The Promise and Threat of Climate Justice: Geographies of Resistance in the Context of Uneven Development
53 Pages Posted: 24 Nov 2004
Date Written: November 2004
To examine the eclectic manner in which particular constituents of the environmental justice movement have sought to challenge myriad orthodox approaches to climate change we begin by considering some of the current empirical facets of the current crisis in the global economy. This is our starting point inasmuch as the ideological basis for solutions to the economic crisis are co-terminus with prescriptions for resolving the climate crisis. We move forward by tracing the ways in which, neoliberal economic doxa has been doubly prescribed, infected and inserted itself into both hegemonic economic and environmental policy-making. The extent to which this doxa has taken hold of environmental policy-making it has been utilized and promulgated by a wide variety of hegemonic or "establishment" environmentalists - to use the parlance of some scholars. As few global-scale infections (metaphorical or real) rarely occur without countermeasures, penultimately we examine the manner in which institutions and individuals supportive of and within the environmental justice movement have responded to the hegemonic environmental movement and its doxas. We focus on the countermeasures of the environmental justice movement in the form of two seemingly disparate yet related conferences and their outputs. We conclude by situating these countermeasures and the resultant conflicts within and against the emerging literature on novel forms and expressions of geographies of resistance.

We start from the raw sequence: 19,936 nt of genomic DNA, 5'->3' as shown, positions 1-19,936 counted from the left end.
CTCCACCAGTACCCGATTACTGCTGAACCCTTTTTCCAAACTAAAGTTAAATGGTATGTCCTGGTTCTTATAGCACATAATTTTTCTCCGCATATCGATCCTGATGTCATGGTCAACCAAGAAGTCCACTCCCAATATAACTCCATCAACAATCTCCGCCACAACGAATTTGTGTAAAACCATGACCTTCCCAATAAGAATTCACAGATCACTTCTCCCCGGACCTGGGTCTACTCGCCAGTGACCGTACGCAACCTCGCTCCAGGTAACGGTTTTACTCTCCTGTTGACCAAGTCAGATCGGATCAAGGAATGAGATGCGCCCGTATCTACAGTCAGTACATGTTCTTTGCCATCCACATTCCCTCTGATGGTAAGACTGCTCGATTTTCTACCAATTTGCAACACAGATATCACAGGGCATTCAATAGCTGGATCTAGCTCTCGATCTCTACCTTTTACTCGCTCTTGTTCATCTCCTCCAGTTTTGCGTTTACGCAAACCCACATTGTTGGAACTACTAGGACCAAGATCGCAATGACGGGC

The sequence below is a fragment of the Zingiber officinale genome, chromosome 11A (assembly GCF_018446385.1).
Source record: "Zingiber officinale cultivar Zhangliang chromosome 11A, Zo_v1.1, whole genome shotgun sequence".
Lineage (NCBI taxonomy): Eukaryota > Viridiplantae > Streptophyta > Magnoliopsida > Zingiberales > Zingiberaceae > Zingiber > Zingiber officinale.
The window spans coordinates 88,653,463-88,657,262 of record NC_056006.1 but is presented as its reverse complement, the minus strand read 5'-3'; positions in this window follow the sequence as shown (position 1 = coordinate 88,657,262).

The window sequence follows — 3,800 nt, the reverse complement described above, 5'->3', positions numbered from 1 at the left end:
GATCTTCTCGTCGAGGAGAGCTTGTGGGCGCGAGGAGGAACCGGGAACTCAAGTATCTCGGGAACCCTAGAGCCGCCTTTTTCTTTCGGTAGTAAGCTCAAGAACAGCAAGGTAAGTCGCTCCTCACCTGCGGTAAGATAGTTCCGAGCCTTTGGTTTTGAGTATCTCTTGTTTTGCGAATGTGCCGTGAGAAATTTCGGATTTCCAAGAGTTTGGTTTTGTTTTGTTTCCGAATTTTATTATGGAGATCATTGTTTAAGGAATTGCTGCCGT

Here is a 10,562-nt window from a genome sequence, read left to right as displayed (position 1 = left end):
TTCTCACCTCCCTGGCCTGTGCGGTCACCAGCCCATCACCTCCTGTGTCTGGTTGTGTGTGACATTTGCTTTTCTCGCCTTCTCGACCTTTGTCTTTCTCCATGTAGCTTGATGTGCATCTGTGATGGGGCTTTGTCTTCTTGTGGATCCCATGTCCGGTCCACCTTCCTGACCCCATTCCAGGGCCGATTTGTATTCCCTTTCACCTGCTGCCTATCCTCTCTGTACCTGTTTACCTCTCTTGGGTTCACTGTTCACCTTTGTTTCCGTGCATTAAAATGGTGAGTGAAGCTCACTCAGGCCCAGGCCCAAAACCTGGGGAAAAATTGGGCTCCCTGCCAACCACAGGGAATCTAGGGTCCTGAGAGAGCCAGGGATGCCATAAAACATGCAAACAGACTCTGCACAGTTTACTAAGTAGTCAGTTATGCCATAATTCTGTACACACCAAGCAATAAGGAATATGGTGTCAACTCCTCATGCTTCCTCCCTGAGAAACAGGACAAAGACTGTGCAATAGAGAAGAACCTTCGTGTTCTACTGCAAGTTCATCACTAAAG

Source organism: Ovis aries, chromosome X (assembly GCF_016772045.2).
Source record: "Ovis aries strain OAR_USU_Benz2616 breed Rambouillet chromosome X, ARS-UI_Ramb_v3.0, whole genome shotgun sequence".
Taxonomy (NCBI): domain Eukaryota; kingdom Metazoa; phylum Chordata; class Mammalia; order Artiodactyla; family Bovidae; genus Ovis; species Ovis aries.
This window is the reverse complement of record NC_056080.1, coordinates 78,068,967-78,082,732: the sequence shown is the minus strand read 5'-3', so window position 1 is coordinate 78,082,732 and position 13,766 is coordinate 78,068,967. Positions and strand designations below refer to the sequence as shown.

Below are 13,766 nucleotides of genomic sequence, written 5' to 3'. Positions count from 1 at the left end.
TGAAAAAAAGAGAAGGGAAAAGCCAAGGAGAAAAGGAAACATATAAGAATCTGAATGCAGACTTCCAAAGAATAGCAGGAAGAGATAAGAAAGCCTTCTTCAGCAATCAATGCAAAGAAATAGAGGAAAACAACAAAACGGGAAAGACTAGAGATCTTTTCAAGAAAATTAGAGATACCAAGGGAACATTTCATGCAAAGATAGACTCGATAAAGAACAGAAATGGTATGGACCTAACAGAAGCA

Keywords: Environmental justice, environmentalism, climate change, climate justice, carbon trading, IPCC, UNFCCC, free-market environmentalism, neoliberal, neoliberalism, World Bank, markets, justice
JEL Classification: F23, F42, G28, H41, P1, P26, Q20, Q25
Suggested Citation: Suggested Citation